For decades, Chevrolet’s Silverado pickup has carried the load for General Motors Co., most recently providing needed cash and loyal buyers through the automaker’s bailout and bankruptcy.
Truck sales remain central to GM’s North American strategy, even as it has uncharacteristic success with new car models including the small Cruze sedan and the Chevy Equinox crossover. That’s largely because GM makes $9,000 to $11,000 from each pickup sale, compared with about $5,000 for a passenger car, according to Brian Johnson, an analyst with Barclays Research.
But now, with a new generation of Silverado and GMC Sierra trucks introduced Thursday, the automaker is driving into rugged terrain. The models now in dealerships, the oldest of the major offerings in the full-size pickup market, have lost market share as rivals from Ford Motor Co. and Chrysler Group have surpassed GM trucks in fuel economy and other features.
GM’s truck inventory has ballooned to 110 days despite hefty sales incentives designed to move the vehicles off dealer lots. Analysts worry that slack sales could set off a profit-sucking price war in the industry if GM were to pile on incentives to fire-sale current models before the redesigned trucks hit dealerships in the second quarter of 2013.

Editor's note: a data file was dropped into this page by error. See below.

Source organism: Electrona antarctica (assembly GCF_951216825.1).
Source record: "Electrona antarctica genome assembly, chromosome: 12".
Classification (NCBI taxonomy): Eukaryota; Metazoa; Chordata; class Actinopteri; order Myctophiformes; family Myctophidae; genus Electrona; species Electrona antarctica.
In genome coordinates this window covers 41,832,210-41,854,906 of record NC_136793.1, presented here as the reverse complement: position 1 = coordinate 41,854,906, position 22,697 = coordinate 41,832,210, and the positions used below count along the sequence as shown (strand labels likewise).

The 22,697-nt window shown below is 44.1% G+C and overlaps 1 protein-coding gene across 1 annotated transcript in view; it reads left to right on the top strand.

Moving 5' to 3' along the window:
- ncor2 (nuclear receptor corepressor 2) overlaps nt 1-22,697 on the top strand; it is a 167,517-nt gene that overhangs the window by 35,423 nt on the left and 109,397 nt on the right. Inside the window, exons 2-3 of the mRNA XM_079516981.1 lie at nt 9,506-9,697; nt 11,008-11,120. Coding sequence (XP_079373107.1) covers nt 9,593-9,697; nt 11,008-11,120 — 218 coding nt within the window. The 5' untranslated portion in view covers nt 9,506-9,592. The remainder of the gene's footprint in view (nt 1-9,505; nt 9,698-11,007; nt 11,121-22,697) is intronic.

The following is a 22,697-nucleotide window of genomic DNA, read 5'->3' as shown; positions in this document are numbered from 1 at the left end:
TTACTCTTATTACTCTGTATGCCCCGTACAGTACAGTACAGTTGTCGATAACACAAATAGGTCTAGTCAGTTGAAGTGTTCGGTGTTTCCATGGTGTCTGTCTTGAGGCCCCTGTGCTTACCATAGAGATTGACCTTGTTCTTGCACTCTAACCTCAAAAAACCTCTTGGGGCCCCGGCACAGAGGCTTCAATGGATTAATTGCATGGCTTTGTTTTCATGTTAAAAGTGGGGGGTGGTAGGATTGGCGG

Still, the Silverado notches nearly double the annual sales of the Cruze, GM’s next-best-selling vehicle.
“GM’s profits in North America still ride in the bed of pickup trucks,” Johnson said.
Financially, GM has surged since the dark days of bankruptcy. It has logged 10 consecutive profitable quarters for the first time in more than a decade, including a $1.5 billion gain in the second quarter. Fueled in large part by sales of pickups and large SUVs, GM’s North American operations earned $2 billion in the latest quarter. Although pickups account for about 24 percent of GM’s U.S. sales, they make up a third of the automaker’s profit in the region, Johnson estimated.